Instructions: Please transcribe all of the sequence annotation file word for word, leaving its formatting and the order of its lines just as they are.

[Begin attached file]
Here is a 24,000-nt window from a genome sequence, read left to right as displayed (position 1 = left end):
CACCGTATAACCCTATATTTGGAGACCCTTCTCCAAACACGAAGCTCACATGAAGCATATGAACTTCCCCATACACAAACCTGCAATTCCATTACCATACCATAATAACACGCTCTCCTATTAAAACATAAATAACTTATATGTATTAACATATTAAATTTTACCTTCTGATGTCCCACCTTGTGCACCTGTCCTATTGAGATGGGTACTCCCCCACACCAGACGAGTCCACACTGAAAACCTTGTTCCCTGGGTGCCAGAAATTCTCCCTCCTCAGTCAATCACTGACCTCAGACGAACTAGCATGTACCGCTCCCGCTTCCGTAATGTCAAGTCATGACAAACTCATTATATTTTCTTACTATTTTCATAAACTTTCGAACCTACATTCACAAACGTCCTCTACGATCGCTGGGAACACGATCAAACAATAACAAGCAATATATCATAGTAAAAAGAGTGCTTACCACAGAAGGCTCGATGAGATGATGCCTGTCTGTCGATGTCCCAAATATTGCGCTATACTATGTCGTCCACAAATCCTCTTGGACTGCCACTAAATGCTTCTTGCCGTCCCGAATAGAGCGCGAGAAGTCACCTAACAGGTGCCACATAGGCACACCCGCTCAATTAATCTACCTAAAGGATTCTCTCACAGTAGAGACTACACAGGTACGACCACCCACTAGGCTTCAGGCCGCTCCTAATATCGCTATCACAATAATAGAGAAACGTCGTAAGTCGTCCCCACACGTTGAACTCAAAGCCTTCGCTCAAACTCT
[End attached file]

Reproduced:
Here is a 24,000-nt window from a genome sequence, read left to right as displayed (position 1 = left end):
CACCGTATAACCCTATATTTGGAGACCCTTCTCCAAACACGAAGCTCACATGAAGCATATGAACTTCCCCATACACAAACCTGCAATTCCATTACCATACCATAATAACACGCTCTCCTATTAAAACATAAATAACTTATATGTATTAACATATTAAATTTTACCTTCTGATGTCCCACCTTGTGCACCTGTCCTATTGAGATGGGTACTCCCCCACACCAGACGAGTCCACACTGAAAACCTTGTTCCCTGGGTGCCAGAAATTCTCCCTCCTCAGTCAATCACTGACCTCAGACGAACTAGCATGTACCGCTCCCGCTTCCGTAATGTCAAGTCATGACAAACTCATTATATTTTCTTACTATTTTCATAAACTTTCGAACCTACATTCACAAACGTCCTCTACGATCGCTGGGAACACGATCAAACAATAACAAGCAATATATCATAGTAAAAAGAGTGCTTACCACAGAAGGCTCGATGAGATGATGCCTGTCTGTCGATGTCCCAAATATTGCGCTATACTATGTCGTCCACAAATCCTCTTGGACTGCCACTAAATGCTTCTTGCCGTCCCGAATAGAGCGCGAGAAGTCACCTAACAGGTGCCACATAGGCACACCCGCTCAATTAATCTACCTAAAGGATTCTCTCACAGTAGAGACTACACAGGTACGACCACCCACTAGGCTTCAGGCCGCTCCTAATATCGCTATCACAATAATAGAGAAACGTCGTAAGTCGTCCCCACACGTTGAACTCAAAGCCTTCGCTCAAACTCT